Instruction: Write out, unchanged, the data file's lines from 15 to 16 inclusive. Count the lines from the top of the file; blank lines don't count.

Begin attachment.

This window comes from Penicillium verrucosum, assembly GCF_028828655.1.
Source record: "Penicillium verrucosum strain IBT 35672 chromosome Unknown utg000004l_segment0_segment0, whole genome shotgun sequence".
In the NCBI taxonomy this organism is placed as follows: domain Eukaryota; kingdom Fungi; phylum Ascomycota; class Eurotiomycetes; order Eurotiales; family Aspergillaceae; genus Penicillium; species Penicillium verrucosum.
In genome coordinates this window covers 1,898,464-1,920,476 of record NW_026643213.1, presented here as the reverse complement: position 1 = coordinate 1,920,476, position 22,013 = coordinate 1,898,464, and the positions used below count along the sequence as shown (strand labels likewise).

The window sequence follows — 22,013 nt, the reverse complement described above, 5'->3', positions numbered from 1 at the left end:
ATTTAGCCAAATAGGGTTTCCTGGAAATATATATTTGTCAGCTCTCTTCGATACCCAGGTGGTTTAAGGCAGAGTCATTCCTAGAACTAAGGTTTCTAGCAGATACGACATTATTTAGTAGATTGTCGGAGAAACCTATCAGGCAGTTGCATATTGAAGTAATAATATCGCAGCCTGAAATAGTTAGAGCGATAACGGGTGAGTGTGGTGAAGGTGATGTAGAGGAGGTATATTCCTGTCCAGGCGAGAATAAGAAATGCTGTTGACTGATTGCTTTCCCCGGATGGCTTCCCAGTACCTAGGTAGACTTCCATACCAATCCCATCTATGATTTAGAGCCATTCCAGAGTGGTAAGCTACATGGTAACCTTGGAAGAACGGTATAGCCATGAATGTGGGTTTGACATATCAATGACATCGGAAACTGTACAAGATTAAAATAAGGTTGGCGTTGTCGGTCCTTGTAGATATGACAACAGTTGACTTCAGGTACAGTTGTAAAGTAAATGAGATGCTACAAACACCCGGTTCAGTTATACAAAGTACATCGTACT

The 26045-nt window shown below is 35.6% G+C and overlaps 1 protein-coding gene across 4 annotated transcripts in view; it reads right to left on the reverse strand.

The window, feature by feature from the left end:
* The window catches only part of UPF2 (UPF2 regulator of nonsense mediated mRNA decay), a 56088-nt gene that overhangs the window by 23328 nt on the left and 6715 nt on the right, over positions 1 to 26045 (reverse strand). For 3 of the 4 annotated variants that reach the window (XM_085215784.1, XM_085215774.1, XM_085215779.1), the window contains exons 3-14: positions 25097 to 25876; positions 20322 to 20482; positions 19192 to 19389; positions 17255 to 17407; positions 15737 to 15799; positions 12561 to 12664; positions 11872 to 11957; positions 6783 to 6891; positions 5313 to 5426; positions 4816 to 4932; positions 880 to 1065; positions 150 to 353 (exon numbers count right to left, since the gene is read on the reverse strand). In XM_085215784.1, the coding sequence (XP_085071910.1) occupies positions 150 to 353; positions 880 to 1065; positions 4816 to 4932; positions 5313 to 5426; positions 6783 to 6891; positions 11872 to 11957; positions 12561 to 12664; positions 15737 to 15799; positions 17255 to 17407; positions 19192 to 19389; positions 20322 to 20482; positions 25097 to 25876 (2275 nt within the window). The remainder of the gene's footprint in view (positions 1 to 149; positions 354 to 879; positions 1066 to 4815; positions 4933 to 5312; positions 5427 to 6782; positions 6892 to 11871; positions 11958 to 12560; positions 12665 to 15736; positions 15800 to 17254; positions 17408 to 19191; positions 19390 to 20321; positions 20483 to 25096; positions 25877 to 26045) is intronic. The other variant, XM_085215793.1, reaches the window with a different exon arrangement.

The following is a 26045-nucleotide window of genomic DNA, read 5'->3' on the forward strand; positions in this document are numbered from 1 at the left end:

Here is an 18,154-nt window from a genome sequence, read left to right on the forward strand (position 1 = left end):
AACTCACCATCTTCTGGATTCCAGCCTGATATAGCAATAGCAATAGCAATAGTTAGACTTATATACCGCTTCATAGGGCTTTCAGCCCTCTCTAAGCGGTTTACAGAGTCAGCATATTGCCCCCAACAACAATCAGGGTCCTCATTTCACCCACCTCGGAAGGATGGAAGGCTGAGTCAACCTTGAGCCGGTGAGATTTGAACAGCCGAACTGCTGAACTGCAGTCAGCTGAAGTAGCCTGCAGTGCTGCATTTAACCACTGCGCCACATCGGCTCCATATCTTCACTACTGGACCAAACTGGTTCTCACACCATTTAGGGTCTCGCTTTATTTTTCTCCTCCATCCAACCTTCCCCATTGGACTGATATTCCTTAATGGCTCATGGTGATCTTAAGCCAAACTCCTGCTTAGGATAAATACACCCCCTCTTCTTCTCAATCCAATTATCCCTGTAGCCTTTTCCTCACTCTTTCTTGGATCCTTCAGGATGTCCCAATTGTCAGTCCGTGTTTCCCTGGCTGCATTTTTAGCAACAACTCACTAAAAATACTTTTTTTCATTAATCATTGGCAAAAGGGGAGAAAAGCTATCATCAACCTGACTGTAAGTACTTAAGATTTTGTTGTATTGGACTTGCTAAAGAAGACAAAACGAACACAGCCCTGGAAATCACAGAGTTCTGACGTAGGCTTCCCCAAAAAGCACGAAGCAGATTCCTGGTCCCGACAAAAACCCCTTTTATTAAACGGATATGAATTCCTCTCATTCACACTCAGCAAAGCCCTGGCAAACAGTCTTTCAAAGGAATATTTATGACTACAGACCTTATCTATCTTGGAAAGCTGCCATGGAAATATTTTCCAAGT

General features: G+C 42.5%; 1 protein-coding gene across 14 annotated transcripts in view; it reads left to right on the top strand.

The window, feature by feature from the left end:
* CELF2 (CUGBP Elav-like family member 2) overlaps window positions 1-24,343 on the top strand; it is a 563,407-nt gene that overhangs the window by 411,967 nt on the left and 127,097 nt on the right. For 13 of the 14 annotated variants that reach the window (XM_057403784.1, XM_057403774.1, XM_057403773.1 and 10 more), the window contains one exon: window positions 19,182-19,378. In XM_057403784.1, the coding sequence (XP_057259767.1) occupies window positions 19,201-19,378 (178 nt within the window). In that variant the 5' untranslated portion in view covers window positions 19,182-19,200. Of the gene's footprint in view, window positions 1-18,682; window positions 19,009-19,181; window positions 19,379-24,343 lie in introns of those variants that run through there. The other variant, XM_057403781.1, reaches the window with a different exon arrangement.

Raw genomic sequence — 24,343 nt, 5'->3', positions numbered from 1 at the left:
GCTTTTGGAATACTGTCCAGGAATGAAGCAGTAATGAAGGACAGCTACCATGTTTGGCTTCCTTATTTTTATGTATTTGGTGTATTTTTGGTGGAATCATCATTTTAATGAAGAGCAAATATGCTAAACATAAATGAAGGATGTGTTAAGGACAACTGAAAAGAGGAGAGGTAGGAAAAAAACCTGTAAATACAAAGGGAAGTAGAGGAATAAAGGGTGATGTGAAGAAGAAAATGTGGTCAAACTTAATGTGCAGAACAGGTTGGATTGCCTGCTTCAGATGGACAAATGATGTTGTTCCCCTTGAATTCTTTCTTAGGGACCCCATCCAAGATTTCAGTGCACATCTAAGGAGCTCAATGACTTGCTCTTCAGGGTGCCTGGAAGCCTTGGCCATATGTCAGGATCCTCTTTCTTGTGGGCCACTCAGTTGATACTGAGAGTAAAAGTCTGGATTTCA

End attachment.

* CELF2 (CUGBP Elav-like family member 2) overlaps window positions 1-24,343 on the top strand; it is a 563,407-nt gene that overhangs the window by 411,967 nt on the left and 127,097 nt on the right. For 13 of the 14 annotated variants that reach the window (XM_057403784.1, XM_057403774.1, XM_057403773.1 and 10 more), the window contains one exon: window positions 19,182-19,378. In XM_057403784.1, the coding sequence (XP_057259767.1) occupies window positions 19,201-19,378 (178 nt within the window). In that variant the 5' untranslated portion in view covers window positions 19,182-19,200. Of the gene's footprint in view, window positions 1-18,682; window positions 19,009-19,181; window positions 19,379-24,343 lie in introns of those variants that run through there. The other variant, XM_057403781.1, reaches the window with a different exon arrangement.

Raw genomic sequence — 24,343 nt, 5'->3', positions numbered from 1 at the left: